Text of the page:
THIS FINE PAIR OF EARLY 17TH CENTURY STONE LEOPARDS WOULD HAVE MOST PROBABLY SAT ON THE GABLES AT KNOLE HOUSE, KENT, REPRESENTING THE SACKVILLE COAT OF ARMS. THOMAS SACKVILLE 1ST EARL OF DORSET BOUGHT THE LEASE ON KNOLE HOUSE IN 1570, BUT DID NOT LIVE THERE UNTIL 1604, WHEN HE REMODELLED THE HOUSE AND STAIRCASE, ADDING THE LEOPARDS TO BOTH THE STAIRCASE AND GABLES. THROUGHOUT THE 19TH CENTURY REPAIRS AND RENOVATIONS TO THE STONEWORK TOOK PLACE, HENCE THIS PAIR BECOMING AVAILABLE. The two leopards that frequently appear at Knole, on either side of the Sackville crest, are known as supporters and only knights and aristocrats were entitled to use them on their personal heraldry. Exactly why the leopard was chosen is not known but, like lions, they symbolise rank, status and power. Thomas Sackville, 1st Earl of Dorset, became Lord Buckhurst in the 1560s and the use of the leopard probably dates from this time. The leopard may be connected to the Sackville family link with the Boleyns, namely Anne Boleyn, and through her, to Queen Elizabeth I. The royal connection was a familial link of which the Sackvilles were undoubtedly very proud and wanted to adorn all over Knole. The Great Staircase was entirely remodelled by Thomas Sackville between 1605 and 1608. It formed a key stage in the formal procession of the family and their guests from the Great Hall to the state rooms on the first floor. The architecture and decoration was heavily influenced by the Renaissance revival of the classical orders and the carved leopards, holding heraldic shields in their paws, are a symbol of the family’s power and prestige. However, you can still see leopards carved, engraved and painted throughout your visit to Knole. Stone leopards sit proudly on the gables of the roof, look down on visitors from the large screen in the Great Hall and watch from the stained glass windows of the Great Staircase.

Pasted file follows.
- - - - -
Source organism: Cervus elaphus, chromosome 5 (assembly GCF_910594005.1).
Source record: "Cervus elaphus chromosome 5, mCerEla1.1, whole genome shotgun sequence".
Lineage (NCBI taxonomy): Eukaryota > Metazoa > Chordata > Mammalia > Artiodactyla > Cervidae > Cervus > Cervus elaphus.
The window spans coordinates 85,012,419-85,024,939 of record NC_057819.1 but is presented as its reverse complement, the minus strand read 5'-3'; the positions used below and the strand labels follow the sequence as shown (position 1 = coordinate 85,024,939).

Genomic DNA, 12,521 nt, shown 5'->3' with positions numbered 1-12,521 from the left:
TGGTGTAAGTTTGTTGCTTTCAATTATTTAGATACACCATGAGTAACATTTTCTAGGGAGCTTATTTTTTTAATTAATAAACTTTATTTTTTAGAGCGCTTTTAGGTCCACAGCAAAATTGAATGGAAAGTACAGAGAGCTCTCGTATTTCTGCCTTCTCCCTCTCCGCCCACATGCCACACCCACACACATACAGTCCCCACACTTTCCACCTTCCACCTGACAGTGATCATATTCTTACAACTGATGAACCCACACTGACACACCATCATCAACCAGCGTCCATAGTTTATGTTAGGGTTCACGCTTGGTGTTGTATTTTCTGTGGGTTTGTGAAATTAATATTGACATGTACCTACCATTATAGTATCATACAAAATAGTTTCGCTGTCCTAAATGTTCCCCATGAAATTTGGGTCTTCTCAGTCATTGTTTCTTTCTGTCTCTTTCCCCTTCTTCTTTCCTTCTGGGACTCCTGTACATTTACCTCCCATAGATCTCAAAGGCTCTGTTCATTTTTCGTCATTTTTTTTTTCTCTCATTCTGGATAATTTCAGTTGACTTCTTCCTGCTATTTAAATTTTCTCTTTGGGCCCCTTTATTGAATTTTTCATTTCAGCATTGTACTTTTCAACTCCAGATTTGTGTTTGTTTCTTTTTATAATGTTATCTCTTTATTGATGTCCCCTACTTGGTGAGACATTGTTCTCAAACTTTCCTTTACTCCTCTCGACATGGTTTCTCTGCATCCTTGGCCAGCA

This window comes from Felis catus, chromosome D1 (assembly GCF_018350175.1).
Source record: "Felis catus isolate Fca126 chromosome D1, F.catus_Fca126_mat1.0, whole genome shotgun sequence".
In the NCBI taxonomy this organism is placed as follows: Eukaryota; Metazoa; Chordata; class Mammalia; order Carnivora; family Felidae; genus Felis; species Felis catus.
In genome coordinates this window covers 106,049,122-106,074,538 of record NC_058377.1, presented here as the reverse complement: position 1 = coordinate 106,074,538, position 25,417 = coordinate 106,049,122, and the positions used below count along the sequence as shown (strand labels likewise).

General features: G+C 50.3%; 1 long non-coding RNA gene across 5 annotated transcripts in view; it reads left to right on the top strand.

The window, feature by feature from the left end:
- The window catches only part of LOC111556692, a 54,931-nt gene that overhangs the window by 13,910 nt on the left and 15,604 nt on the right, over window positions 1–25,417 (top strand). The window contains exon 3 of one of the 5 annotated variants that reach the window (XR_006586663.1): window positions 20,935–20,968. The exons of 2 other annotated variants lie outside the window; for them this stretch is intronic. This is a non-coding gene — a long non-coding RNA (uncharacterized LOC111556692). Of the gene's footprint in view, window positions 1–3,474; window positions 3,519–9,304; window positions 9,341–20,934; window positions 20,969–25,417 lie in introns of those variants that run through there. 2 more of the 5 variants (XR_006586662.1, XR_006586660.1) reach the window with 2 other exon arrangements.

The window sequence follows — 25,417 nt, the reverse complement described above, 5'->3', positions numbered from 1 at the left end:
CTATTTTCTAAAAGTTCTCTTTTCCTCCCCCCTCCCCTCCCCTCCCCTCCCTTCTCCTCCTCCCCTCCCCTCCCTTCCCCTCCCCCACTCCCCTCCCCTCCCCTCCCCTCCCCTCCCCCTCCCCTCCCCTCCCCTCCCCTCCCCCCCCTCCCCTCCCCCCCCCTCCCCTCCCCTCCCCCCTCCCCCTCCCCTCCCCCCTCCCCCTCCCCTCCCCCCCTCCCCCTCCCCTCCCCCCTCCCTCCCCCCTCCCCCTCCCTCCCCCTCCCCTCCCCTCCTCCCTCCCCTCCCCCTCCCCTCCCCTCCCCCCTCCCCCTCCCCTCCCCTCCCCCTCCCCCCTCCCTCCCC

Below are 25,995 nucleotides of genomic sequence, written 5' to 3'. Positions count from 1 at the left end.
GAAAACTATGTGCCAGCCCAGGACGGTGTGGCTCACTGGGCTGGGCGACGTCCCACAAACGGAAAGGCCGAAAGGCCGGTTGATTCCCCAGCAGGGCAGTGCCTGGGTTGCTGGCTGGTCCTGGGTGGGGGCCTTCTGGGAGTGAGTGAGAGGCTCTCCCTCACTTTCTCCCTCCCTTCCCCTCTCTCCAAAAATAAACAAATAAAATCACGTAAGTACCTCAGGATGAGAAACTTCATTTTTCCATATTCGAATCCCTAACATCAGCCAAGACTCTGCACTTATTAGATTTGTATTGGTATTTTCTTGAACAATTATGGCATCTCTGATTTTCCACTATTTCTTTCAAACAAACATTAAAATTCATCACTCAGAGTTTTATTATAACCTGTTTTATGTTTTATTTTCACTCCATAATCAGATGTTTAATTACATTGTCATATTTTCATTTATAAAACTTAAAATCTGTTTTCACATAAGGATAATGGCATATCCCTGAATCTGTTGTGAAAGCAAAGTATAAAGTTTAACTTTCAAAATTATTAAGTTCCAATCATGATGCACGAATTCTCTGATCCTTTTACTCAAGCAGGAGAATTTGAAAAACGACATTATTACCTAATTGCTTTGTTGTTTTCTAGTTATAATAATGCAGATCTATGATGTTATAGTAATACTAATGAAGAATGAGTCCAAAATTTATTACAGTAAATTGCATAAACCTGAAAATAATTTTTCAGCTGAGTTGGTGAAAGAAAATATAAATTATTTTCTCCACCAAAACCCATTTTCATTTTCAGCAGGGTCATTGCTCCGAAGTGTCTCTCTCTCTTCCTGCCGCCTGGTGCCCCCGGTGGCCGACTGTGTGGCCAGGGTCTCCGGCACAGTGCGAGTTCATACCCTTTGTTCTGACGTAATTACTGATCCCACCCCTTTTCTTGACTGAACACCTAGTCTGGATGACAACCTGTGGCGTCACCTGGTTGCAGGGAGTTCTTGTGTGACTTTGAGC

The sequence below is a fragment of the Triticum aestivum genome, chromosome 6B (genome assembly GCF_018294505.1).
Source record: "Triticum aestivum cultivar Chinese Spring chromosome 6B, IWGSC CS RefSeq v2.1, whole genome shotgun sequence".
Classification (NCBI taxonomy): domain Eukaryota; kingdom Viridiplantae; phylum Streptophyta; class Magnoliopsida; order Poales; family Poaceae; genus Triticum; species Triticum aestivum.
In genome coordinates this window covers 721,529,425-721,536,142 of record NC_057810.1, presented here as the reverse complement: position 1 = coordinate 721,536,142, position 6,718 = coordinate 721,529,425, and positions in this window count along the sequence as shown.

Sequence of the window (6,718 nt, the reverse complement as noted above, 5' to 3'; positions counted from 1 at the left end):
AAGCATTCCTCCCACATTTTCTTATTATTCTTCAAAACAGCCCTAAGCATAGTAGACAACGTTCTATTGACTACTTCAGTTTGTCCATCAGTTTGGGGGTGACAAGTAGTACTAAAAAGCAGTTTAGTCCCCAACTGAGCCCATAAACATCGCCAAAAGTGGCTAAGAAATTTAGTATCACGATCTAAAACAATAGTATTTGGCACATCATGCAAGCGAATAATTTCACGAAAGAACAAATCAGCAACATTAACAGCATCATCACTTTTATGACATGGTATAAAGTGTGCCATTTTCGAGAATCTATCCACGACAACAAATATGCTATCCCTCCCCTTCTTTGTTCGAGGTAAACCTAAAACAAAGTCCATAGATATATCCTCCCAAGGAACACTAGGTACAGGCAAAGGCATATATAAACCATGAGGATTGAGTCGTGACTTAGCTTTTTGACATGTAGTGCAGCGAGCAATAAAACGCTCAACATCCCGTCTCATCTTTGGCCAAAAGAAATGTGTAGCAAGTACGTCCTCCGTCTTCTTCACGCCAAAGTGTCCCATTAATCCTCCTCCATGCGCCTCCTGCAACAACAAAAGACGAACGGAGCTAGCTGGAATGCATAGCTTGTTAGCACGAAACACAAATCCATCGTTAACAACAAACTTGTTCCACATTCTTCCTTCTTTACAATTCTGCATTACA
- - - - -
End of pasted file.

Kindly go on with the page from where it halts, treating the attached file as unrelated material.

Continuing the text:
PURCHASED FROM A PRIVATE WEST COUNTRY COLLCETION.